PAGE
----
Hi,

I recently started using Sobol sequences for sampling, and I was quite blown away of how they improved convergence speed...truly mind blowing.

That said, I do have some questions.

1. The correlation patterns are quite heavy in the beginning and I find them quite distracting (they disappear completely later on though) , is there a good way to break up the correlation pattern while still enjoying the full benefit of the sequence? (I tried pre-generating 1D and 2D samples and scrambling them for each pixel, and it was quite evident that this was not a good way). Right now I'm playing "choose your favorite correlation pattern" by changing the starting dimension...

2. Right now, I'm running a sequence generator for each render thread, for both pixel position, bounce direction and decision parameter generation. I use different scramble values for each thread. So I'm wondering, is this the "correct" way to generate different sequences for different threads or is there some other, better, way?

3. What is a "good" way of advancing in the sequence (not advancing through dimensions, but indices), I've looked at many different implementations....and not knowing any better I'd say they all look arbitrary (I might be wrong here), it's always some combination of current pixel index, pass count, some constants combined together and incremented somehow. Needless to say, my current implementation is quite arbitrary, but it works (at least judging from the rendered images). So yeah, is there a "standard", "good" way of advancing through the indices?

Thanks

Mario

## Avoiding correlation patterns in Sobol sampling?

### Re: Avoiding correlation patterns in Sobol sampling?

1) scrambling by definition usually jeopardizes the distribution of the points, at least if you look at the distribution of certain subsequences, and not just "in the limit" (i.e. picking an infinite number of samples), so unfortunately there is no general help with that without impacting the distribution characteristics, so in general i'm against using scramblings if possible.. a very simple thing you can do though is to just pick a different (random) offset for each pixel (-> what you call pass count), this can resolve -some- correlations.. another simple thing to try is XORing a different (random) value for each pixel to either the "pass count" or the integer that drops out of the sobol generator (-> before it is converted to float), again this can resolve some correlations, but note that this is much more agressive (it's one kind of scrambling after all, not just using a different subsequence) than the offset trick.. then there is a ton more stuff, but it just gets trickier and trickier..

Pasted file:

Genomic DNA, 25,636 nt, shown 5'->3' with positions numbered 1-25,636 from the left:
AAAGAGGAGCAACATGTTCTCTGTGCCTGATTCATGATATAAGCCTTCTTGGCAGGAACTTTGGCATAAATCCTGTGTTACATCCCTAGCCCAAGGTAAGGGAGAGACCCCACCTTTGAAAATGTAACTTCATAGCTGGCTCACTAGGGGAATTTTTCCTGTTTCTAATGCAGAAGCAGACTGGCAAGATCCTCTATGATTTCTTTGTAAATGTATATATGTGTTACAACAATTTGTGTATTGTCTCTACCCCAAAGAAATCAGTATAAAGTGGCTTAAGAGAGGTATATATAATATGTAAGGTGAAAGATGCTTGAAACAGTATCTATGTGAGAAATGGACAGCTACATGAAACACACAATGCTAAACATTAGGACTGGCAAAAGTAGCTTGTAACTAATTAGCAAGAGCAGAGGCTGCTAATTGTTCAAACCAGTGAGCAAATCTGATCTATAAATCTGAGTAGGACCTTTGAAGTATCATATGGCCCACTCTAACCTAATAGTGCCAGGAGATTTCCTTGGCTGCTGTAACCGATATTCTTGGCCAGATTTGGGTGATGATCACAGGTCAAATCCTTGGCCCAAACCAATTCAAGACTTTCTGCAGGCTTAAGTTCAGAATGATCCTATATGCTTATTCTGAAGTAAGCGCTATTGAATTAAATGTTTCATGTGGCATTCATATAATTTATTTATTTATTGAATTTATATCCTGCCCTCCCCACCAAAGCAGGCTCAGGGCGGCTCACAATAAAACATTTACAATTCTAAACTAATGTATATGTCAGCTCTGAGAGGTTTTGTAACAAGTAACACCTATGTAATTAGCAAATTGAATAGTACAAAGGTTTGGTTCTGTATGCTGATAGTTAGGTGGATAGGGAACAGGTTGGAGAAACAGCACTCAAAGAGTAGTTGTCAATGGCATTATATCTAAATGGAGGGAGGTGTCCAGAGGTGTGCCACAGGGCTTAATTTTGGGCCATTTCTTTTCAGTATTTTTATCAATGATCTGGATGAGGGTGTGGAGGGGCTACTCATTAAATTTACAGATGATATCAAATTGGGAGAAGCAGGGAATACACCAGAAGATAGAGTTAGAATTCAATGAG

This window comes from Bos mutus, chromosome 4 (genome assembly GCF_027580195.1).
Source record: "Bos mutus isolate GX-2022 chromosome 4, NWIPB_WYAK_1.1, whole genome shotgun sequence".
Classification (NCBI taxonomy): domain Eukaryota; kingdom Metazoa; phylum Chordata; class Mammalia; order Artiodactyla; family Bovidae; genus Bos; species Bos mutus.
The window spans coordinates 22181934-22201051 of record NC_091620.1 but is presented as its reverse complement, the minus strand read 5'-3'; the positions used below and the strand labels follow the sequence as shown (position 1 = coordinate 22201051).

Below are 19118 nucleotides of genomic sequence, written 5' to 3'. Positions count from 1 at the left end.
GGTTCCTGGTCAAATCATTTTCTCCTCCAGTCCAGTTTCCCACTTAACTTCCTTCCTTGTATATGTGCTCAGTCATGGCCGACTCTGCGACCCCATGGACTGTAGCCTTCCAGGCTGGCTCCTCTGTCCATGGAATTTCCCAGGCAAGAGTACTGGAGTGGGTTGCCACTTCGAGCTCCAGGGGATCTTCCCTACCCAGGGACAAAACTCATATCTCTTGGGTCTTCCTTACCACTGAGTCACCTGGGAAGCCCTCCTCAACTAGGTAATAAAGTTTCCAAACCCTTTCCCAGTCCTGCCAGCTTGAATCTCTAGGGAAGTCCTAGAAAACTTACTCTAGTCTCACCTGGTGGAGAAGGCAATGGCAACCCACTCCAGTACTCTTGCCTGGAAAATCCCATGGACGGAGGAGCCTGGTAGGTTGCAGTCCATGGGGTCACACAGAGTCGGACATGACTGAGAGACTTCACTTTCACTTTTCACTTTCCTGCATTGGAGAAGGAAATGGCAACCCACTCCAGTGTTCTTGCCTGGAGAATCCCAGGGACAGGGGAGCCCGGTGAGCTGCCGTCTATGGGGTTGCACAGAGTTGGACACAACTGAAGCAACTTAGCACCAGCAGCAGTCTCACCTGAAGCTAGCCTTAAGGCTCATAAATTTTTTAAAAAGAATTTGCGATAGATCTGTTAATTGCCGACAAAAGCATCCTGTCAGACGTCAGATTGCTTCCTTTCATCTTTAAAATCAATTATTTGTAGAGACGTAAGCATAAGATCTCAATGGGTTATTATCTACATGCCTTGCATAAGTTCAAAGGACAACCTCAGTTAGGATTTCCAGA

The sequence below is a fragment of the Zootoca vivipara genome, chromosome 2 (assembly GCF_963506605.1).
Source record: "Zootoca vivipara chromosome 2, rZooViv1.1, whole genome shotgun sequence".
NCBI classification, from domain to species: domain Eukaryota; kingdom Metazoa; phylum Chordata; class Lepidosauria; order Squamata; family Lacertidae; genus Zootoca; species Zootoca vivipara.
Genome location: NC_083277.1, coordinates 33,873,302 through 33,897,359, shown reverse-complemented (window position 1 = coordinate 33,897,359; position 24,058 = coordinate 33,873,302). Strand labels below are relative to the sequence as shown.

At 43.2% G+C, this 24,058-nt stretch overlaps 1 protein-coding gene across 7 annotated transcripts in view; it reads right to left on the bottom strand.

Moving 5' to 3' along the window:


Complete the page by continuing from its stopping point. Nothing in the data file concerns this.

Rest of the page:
2) no, that's fine (from what i understand what you're -actually- doing), or how do you use the sobol generator for generating pixel pos (2 samples/dimensions), bounce (i guess 2 samples/dimensions for sampling the hemisphere plus x?) and "decision"?

3) there is basically only one way to do so (plus implementation/optimization magic), so which implementation do you use?

2) no, that's fine (from what i understand what you're -actually- doing), or how do you use the sobol generator for generating pixel pos (2 samples/dimensions), bounce (i guess 2 samples/dimensions for sampling the hemisphere plus x?) and "decision"?

3) there is basically only one way to do so (plus implementation/optimization magic), so which implementation do you use?